English
  • English
  • हिन्दी
  • বাংলা
  • తెలుగు
  • தமிழ்
  • ಕನ್ನಡ
  • मराठी
  • മലയാളം
  • ଓଡିଆ
  • ગુજરાતી
  • ਪੰਜਾਬੀ
  • অসমীয়া
  • اردو

India’s steel industry surpasses Japan, surging into second place in global steel production 

New information released in May by the International Stainless Steel Forum, a nonprofit research and development organisation, indicates that India is now the world’s second-largest producer of steel in the world, after China.

India’s growth over 2016 shows a monumental increase of 9%, up from 3 million tons of stainless steel to 3.23 million tons of stainless steel. In 2016-2017, the increase is closer to 11%, although steel companies are looking consolidating now, according to Ajay Bhat, CFO of Monnat Ispat. The move into second place displaces Japan, who dropped down into third place. The rise represents a significant point of pride for India, which has been trying aggressively to boost its manufacturing prowess.

The president of the Indian Stainless Steel Development Association, or ISSDA, K.K. Pahuja, said that “This is a major moment for our stainless steel industry. ISSDA seeks continuous political support from the Indian government to help the Indian stainless steel industry ascend to newer heights. ISSDA will keep working with all our stakeholders to help stainless steel oriented solutions for more sustainability and growth.”

Leading the way in the industry are key players such as Steel Authority of India Ltd (SAIL) - Salem, Jindal Stainless, Viraj Profiles Ltd, BRG, Sunflag Iron & Steel and Panchmahal Steel. These firms, along with ISSDA, are paving the way for sustainable housing, automotive, and rail initiatives.

They’re pushing for not just commercial projects but also domestic works. As consumers increasingly look to not just style and affordability, but also durability and suitability (think weather), stainless steel is the only material that can deliver on all fronts. It is, therefore, the leading choice for the infrastructure of a house. It won’t warp or twist, won’t, be susceptible to termites or bores, and is recyclable and durable. It’s long life span means that you won’t be searching for new material in ten years to bolster your dream home.

Steel also has other benefits. It’s strength to weight ratio means that it can span longer distances than wood, leading to less material usage. Less material used means that more material can be transported at any one time, lowering transport costs - from driver costs to fuel costs. Steel can be recycled and reused; leading companies are producing steel with 30% recycled material and that number is expected to rise.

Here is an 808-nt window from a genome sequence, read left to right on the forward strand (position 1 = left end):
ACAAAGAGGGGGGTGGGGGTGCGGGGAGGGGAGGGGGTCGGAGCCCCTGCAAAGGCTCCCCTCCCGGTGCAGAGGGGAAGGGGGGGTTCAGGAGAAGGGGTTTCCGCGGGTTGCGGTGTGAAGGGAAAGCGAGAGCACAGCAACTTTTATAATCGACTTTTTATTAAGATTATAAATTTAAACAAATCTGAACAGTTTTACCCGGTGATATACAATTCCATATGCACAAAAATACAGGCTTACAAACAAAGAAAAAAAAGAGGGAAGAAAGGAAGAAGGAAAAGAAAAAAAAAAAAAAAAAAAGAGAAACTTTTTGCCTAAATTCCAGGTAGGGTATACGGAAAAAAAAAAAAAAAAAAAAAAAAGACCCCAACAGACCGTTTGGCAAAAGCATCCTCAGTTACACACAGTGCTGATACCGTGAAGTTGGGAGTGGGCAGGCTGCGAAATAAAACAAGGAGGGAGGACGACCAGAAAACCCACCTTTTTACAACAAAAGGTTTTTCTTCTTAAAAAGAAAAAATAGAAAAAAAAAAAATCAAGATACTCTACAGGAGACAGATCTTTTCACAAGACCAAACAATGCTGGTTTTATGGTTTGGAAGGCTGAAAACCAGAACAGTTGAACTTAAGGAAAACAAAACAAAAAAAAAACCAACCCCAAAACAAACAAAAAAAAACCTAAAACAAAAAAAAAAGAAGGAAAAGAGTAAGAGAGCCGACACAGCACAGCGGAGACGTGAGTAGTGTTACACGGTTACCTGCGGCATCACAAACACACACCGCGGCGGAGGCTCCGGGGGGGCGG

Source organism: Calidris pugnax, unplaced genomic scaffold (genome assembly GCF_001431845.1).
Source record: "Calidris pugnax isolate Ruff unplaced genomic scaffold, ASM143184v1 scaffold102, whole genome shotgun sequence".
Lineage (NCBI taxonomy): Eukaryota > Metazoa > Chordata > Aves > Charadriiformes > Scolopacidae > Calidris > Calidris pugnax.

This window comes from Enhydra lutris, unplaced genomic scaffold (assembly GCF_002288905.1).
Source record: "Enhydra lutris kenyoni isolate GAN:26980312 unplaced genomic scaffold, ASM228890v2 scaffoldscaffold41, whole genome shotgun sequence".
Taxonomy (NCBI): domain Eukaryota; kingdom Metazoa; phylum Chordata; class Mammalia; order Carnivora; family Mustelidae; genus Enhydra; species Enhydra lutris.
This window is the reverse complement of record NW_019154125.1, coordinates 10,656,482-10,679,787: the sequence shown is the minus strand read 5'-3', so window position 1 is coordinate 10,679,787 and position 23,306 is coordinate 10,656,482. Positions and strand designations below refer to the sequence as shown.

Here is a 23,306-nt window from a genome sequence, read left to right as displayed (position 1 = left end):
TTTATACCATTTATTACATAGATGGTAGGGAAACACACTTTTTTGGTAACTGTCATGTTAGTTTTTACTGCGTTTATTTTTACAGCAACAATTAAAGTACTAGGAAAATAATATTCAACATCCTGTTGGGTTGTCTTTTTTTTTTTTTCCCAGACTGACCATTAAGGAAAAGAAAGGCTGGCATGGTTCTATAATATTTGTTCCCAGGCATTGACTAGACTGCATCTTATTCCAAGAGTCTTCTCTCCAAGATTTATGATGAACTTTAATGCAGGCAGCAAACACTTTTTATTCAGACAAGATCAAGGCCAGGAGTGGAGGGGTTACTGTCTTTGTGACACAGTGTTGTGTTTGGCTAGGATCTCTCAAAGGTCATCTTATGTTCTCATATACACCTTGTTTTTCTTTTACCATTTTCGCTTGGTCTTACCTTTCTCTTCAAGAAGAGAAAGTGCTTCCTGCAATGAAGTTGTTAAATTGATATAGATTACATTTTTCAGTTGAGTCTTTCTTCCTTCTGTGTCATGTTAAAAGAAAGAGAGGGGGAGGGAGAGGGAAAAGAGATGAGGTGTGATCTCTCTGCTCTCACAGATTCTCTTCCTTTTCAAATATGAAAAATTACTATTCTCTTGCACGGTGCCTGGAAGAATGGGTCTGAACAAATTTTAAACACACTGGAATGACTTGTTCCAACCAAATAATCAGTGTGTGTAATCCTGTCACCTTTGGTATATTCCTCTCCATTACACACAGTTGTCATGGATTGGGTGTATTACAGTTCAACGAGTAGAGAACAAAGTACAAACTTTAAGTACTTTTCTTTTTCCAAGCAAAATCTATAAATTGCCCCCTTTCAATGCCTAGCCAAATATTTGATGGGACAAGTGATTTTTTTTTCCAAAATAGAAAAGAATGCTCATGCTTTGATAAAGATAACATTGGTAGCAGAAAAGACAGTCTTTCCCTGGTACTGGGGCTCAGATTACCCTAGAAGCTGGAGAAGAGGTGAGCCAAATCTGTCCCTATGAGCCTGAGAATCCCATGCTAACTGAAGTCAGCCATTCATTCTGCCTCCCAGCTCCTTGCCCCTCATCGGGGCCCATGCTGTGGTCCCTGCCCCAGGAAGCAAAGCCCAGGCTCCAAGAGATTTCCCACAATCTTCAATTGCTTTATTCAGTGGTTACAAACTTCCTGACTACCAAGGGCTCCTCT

Steel’s long lifespan and durability means that it’s one of the most sustainable products on the market. India’s market, assisted by ISSDA and the Indian government, are focusing on national infrastructure, from the domestic housing market to sanitation as well as waste management facilities. These initiatives will push the domestic steel industry into the forefront of global steel production. At the moment, India has a low per capita consumption of steel, but the expected rise in consumption is due to the increased infrastructure - the sustainable housing automotive, and rail industries mentioned above.

Additionally, the Indian steel industry expects to export more and more to global markets like Europe and the United States. This increase has “established Indian producers which are capable of producing more quality material from some of the latest state of the art mills which meet stringent quality parameters,” according to K.K. Pahuja.

This is a YourStory community post, written by one of our readers.The images and content in this post belong to their respective owners. If you feel that any content posted here is a violation of your copyright, please write to us at mystory@yourstory.com and we will take it down. There has been no commercial exchange by YourStory for the publication of this article.
Jeff Corwin is a small business expert who's been helping startups take action to build sustainable businesses for the past 25 years.

Stories by Jeff Corwin